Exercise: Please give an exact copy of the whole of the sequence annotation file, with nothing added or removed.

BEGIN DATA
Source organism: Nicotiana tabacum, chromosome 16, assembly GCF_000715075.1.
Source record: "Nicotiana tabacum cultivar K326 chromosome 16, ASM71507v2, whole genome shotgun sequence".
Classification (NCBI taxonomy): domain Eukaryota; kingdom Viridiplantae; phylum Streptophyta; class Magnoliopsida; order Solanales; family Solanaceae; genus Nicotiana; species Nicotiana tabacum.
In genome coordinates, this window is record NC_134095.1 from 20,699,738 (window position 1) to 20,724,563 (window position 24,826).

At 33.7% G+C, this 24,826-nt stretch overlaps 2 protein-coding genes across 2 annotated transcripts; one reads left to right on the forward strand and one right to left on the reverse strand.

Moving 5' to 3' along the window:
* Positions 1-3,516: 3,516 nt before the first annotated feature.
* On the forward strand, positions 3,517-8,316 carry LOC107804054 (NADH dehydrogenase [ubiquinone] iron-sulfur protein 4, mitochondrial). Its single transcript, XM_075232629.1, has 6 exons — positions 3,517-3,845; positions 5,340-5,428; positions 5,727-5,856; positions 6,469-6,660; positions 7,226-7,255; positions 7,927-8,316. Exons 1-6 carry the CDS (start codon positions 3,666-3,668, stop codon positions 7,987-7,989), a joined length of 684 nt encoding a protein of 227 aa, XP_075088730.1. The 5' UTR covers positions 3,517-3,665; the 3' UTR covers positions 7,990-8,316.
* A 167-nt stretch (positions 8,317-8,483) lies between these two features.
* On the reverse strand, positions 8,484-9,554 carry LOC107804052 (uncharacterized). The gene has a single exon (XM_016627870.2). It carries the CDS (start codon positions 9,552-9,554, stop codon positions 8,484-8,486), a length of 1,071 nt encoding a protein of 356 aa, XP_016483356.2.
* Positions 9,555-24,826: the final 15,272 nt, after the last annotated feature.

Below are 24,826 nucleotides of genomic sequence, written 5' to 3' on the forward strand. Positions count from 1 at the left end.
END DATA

Source organism: Nicotiana tabacum, chromosome 16, assembly GCF_000715075.1.
Source record: "Nicotiana tabacum cultivar K326 chromosome 16, ASM71507v2, whole genome shotgun sequence".
Classification (NCBI taxonomy): domain Eukaryota; kingdom Viridiplantae; phylum Streptophyta; class Magnoliopsida; order Solanales; family Solanaceae; genus Nicotiana; species Nicotiana tabacum.
In genome coordinates, this window is record NC_134095.1 from 20,699,738 (window position 1) to 20,724,563 (window position 24,826).

At 33.7% G+C, this 24,826-nt stretch overlaps 2 protein-coding genes across 2 annotated transcripts; one reads left to right on the forward strand and one right to left on the reverse strand.

Moving 5' to 3' along the window:
* Positions 1-3,516: 3,516 nt before the first annotated feature.
* On the forward strand, positions 3,517-8,316 carry LOC107804054 (NADH dehydrogenase [ubiquinone] iron-sulfur protein 4, mitochondrial). Its single transcript, XM_075232629.1, has 6 exons — positions 3,517-3,845; positions 5,340-5,428; positions 5,727-5,856; positions 6,469-6,660; positions 7,226-7,255; positions 7,927-8,316. Exons 1-6 carry the CDS (start codon positions 3,666-3,668, stop codon positions 7,987-7,989), a joined length of 684 nt encoding a protein of 227 aa, XP_075088730.1. The 5' UTR covers positions 3,517-3,665; the 3' UTR covers positions 7,990-8,316.
* A 167-nt stretch (positions 8,317-8,483) lies between these two features.
* On the reverse strand, positions 8,484-9,554 carry LOC107804052 (uncharacterized). The gene has a single exon (XM_016627870.2). It carries the CDS (start codon positions 9,552-9,554, stop codon positions 8,484-8,486), a length of 1,071 nt encoding a protein of 356 aa, XP_016483356.2.
* Positions 9,555-24,826: the final 15,272 nt, after the last annotated feature.

Below are 24,826 nucleotides of genomic sequence, written 5' to 3' on the forward strand. Positions count from 1 at the left end.